The Tapplock One smart padlock has been getting attention this week for all the wrong reasons. The $84 smart lock, which opens via a fingerprint sensor and raised $330k on Indiegogo, has been hacked by both a security firm scanning for Bluetooth devices and a YouTube star with a suction cup.
Not great. Andrew Tierney from Pen Test Partners has done a blog post about how you can open the Tapplock in two seconds by "sniffing" Bluetooth Low Energy data from the Tapplock's ability to share access with friends and family and using the key to open the lock. Tierney writes that it "requires no skill or knowledge" to hack the lock. (He also suggests the Ring Video Doorbell is susceptible to the same hack).
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Tapplock says it is pushing out a security firmware update to address the Bluetooth vulnerability, namechecking Pen Test Partners - we'll look out to see if Tierney or any other security experts are able to test out another lock once this has rolled out. We haven't tested the Tapplock here at The Ambient yet.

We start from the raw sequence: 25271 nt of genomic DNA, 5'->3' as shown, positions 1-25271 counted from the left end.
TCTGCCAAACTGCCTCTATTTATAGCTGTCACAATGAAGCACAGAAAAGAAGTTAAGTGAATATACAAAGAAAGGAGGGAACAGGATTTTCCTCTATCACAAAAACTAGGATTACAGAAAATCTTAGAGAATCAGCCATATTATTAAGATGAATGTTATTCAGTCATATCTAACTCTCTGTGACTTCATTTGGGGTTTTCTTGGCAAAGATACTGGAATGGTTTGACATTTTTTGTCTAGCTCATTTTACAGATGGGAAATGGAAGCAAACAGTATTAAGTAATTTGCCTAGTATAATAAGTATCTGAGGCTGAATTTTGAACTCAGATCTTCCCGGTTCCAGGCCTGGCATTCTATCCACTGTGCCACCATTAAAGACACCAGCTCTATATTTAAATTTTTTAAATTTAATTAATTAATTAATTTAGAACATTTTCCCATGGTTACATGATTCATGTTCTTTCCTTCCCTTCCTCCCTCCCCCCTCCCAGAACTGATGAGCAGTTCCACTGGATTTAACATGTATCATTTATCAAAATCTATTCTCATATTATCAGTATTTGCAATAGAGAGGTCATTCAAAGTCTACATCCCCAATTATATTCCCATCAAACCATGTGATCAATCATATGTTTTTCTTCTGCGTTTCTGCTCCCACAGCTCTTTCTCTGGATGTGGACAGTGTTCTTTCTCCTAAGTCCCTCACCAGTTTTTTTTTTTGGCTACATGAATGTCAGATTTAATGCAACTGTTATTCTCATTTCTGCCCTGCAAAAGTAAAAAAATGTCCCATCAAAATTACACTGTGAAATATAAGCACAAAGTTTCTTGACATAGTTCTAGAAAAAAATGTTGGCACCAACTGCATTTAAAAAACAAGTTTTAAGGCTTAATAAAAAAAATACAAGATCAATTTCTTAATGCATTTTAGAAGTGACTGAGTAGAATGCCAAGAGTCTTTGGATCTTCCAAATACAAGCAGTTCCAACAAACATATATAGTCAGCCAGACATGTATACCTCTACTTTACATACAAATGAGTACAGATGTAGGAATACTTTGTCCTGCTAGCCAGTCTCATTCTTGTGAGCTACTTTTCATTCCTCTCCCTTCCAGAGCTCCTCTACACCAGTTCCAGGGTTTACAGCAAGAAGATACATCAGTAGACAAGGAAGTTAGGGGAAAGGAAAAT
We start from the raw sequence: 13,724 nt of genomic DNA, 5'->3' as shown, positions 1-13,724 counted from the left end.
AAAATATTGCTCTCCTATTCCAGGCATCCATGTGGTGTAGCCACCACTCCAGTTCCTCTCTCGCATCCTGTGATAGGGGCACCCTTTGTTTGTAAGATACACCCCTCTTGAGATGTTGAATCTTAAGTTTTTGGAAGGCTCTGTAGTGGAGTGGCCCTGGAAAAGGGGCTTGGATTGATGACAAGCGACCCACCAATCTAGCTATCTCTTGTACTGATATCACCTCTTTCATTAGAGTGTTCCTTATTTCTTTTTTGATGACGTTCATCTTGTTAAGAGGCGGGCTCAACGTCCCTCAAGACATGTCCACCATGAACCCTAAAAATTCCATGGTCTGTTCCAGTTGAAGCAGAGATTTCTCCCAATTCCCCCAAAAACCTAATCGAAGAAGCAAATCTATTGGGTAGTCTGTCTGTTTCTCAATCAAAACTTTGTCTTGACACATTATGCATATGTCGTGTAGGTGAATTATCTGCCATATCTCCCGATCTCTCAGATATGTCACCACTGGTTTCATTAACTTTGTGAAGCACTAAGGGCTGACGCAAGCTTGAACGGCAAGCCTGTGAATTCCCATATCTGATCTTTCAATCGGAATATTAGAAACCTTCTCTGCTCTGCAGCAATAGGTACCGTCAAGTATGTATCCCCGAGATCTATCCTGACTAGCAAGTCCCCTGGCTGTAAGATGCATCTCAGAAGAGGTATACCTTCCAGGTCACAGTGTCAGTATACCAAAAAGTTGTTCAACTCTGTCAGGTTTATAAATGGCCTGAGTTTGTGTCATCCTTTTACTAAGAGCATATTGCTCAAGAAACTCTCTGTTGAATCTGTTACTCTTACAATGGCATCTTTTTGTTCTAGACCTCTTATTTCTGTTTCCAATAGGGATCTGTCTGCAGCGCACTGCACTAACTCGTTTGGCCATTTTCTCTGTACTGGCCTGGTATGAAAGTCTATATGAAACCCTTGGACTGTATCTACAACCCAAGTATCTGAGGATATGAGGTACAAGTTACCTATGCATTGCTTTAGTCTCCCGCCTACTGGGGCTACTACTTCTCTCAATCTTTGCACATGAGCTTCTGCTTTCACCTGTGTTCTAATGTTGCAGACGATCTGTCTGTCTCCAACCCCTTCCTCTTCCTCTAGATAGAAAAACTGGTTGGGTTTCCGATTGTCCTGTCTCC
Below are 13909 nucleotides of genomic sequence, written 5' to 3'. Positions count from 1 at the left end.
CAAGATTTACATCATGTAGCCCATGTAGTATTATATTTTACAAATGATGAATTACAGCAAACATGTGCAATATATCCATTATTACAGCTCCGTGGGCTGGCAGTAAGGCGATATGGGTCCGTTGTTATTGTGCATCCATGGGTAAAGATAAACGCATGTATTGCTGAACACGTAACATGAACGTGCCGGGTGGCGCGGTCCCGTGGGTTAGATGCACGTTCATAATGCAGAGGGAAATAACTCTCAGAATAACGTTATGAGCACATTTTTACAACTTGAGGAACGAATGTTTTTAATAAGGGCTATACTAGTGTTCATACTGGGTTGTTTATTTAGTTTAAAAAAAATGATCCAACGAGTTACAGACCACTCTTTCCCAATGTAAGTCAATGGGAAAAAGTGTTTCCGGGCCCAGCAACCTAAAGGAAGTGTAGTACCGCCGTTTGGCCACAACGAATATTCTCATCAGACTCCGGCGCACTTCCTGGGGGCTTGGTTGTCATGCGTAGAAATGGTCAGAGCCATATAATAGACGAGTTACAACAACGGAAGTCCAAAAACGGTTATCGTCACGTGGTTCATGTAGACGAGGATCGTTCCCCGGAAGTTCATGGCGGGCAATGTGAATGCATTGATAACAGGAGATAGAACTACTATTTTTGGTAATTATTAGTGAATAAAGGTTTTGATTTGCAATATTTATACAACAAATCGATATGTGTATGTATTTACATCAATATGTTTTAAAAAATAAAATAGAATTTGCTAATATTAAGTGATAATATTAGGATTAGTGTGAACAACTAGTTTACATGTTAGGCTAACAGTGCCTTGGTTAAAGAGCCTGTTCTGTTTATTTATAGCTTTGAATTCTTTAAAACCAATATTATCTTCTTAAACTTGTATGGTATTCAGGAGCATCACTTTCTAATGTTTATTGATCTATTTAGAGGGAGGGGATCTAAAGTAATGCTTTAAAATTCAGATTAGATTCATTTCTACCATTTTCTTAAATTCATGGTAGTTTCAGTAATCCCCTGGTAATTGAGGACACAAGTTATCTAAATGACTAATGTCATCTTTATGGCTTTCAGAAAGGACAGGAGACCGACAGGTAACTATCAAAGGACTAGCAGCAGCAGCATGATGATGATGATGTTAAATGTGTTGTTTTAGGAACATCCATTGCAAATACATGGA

All this came after JerryRigEverything posted a YouTube video of how he was able to open the lock with a suction cup. It's already got 1.5 million views but turns out Tapplock says his padlock was defective - specifically that a spring pin wasn't inserted correctly. Plus CNET has tried out a bunch of suction cups and not been able to replicate the hack.
So Tapplock is dealing with both physical and digital issues. Still it's not a good look especially as when Tierney alerted them, the Canadian startup replied that it was already aware of the issues but at that point didn't appear to have told any customers.
It's not good press for smart locks in general, either, as there's legitimate concerns about how secure they really are. Let us know in the comments below if you'd feel comfortable locking up valuables or your whole house with this or another smart lock.